DUBAI: The coronavirus disease (COVID-19) pandemic has presented the teaching profession with unprecedented challenges, education leaders heard on Friday.
A C20 discussion session was told that the outbreak had changed norms in the education sector, forcing teachers and students to adapt to new practices for the long run.
“(The pandemic) has disrupted the norm for all stakeholders – whether it’s the child or their parents who have suddenly become more involved in the learning of their children, and for the teachers themselves because they have not been prepared for this,” said Heba Abu Jbarah, who works in teacher education at the Queen Rania Teacher Academy (QRTA).
She pointed out that tutors, especially those new to the profession, had found dealing with the pandemic a huge challenge.
Panelists, led by the QRTA’s director of the teacher education professional diploma, Rola Said, agreed there was a need to build competencies for teachers to help them overcome the impact of the global health crisis on the delivery of education.
Dalal Hammoudeh, from the Arab International Academy (AIA), said the sector should build “skills that allow teachers to think for themselves, and make use of what is around them, and face uncertainty with the spirit of risk-taking,” adding that teachers could take advantage of local resources.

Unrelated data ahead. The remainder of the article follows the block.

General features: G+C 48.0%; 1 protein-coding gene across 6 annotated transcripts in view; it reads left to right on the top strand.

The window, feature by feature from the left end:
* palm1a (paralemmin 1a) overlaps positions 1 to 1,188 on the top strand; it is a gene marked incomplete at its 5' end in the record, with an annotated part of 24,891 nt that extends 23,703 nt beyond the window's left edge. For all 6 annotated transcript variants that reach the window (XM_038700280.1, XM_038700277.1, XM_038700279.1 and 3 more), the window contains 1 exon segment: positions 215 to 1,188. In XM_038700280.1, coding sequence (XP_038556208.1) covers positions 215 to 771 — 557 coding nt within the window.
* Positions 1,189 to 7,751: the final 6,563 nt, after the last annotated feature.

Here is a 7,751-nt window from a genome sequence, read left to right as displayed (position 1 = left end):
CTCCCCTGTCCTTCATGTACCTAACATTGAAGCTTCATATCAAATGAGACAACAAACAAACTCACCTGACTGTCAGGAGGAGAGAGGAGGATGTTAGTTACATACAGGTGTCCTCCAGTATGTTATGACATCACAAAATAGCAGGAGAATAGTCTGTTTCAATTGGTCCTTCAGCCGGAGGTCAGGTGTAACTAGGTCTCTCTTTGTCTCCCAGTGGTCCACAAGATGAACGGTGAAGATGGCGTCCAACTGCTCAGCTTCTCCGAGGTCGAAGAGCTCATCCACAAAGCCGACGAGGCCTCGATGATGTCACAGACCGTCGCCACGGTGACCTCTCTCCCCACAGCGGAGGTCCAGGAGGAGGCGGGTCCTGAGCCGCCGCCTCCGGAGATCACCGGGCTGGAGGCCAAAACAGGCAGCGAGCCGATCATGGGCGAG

“You (teachers) should be aware of what is around you in your local community so that you can leverage it and then create those learning opportunities for your students,” she said.
Delegates also talked about how students and their families, especially those from underprivileged backgrounds, had been affected by the COVID-19 situation.
Jbahra said: “The current experience of COVID-19 unfortunately has shown us how inequitable learning circumstances are. Not all children have devices or internet connectivity that would make them continue their learning process all the time.”
The pandemic had revealed socioeconomic inequalities among students, the panelists agreed, and how they had affected the continuity of learning.
Kim Insley, from University College London in the UK, said: “One of the false statements that has been made has been that COVID-19 has equalized people, it hasn’t.
“People have been at different starting bases, and I think that that is something that has to be remembered. Countries have been at different starting bases.”
The C20 meeting recognized that some governments and organizations had reached out to marginalized communities and assisted them by providing access to technology.
Hammoudeh said education technology “should be at the center of the learning process rather than presenting it as a support component. The fourth industrial revolution has shown how easily technology outstripped human readiness. We need to create a context where human skills are adapting to new technology.”
The panelists concluded the session with a call for teachers to confront the challenges presented by the COVID-19 outbreak and prepare themselves for long-term changes.